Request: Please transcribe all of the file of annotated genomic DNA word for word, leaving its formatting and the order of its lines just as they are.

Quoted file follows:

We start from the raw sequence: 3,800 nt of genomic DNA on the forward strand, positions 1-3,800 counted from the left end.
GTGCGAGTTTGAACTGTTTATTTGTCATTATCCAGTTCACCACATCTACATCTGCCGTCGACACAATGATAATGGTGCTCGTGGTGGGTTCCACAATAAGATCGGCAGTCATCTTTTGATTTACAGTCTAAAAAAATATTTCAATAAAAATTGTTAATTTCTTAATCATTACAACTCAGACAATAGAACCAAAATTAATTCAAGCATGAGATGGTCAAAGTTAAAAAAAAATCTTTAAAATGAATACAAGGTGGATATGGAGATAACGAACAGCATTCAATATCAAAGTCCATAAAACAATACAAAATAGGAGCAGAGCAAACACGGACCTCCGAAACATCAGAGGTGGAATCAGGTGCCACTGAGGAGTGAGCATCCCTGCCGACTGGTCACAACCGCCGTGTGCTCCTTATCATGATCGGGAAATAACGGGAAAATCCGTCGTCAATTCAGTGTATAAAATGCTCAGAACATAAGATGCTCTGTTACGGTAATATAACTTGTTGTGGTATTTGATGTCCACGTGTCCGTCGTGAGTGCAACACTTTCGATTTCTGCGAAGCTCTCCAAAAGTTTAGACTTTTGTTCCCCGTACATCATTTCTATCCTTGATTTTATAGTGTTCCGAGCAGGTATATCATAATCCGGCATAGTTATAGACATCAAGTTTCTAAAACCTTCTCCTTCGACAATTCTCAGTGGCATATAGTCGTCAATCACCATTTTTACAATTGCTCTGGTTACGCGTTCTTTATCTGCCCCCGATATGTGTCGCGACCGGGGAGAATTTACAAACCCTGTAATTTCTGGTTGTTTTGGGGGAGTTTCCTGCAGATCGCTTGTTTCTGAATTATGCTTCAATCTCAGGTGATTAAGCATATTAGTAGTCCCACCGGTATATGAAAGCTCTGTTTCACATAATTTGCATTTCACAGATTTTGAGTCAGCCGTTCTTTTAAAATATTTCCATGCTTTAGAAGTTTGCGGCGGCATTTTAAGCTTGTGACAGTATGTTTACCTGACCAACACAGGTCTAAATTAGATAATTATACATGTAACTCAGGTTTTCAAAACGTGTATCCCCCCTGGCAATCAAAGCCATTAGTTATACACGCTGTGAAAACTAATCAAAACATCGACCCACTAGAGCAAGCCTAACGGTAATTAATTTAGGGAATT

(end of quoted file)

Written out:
We start from the raw sequence: 3,800 nt of genomic DNA on the forward strand, positions 1-3,800 counted from the left end.
GTGCGAGTTTGAACTGTTTATTTGTCATTATCCAGTTCACCACATCTACATCTGCCGTCGACACAATGATAATGGTGCTCGTGGTGGGTTCCACAATAAGATCGGCAGTCATCTTTTGATTTACAGTCTAAAAAAATATTTCAATAAAAATTGTTAATTTCTTAATCATTACAACTCAGACAATAGAACCAAAATTAATTCAAGCATGAGATGGTCAAAGTTAAAAAAAAATCTTTAAAATGAATACAAGGTGGATATGGAGATAACGAACAGCATTCAATATCAAAGTCCATAAAACAATACAAAATAGGAGCAGAGCAAACACGGACCTCCGAAACATCAGAGGTGGAATCAGGTGCCACTGAGGAGTGAGCATCCCTGCCGACTGGTCACAACCGCCGTGTGCTCCTTATCATGATCGGGAAATAACGGGAAAATCCGTCGTCAATTCAGTGTATAAAATGCTCAGAACATAAGATGCTCTGTTACGGTAATATAACTTGTTGTGGTATTTGATGTCCACGTGTCCGTCGTGAGTGCAACACTTTCGATTTCTGCGAAGCTCTCCAAAAGTTTAGACTTTTGTTCCCCGTACATCATTTCTATCCTTGATTTTATAGTGTTCCGAGCAGGTATATCATAATCCGGCATAGTTATAGACATCAAGTTTCTAAAACCTTCTCCTTCGACAATTCTCAGTGGCATATAGTCGTCAATCACCATTTTTACAATTGCTCTGGTTACGCGTTCTTTATCTGCCCCCGATATGTGTCGCGACCGGGGAGAATTTACAAACCCTGTAATTTCTGGTTGTTTTGGGGGAGTTTCCTGCAGATCGCTTGTTTCTGAATTATGCTTCAATCTCAGGTGATTAAGCATATTAGTAGTCCCACCGGTATATGAAAGCTCTGTTTCACATAATTTGCATTTCACAGATTTTGAGTCAGCCGTTCTTTTAAAATATTTCCATGCTTTAGAAGTTTGCGGCGGCATTTTAAGCTTGTGACAGTATGTTTACCTGACCAACACAGGTCTAAATTAGATAATTATACATGTAACTCAGGTTTTCAAAACGTGTATCCCCCCTGGCAATCAAAGCCATTAGTTATACACGCTGTGAAAACTAATCAAAACATCGACCCACTAGAGCAAGCCTAACGGTAATTAATTTAGGGAATT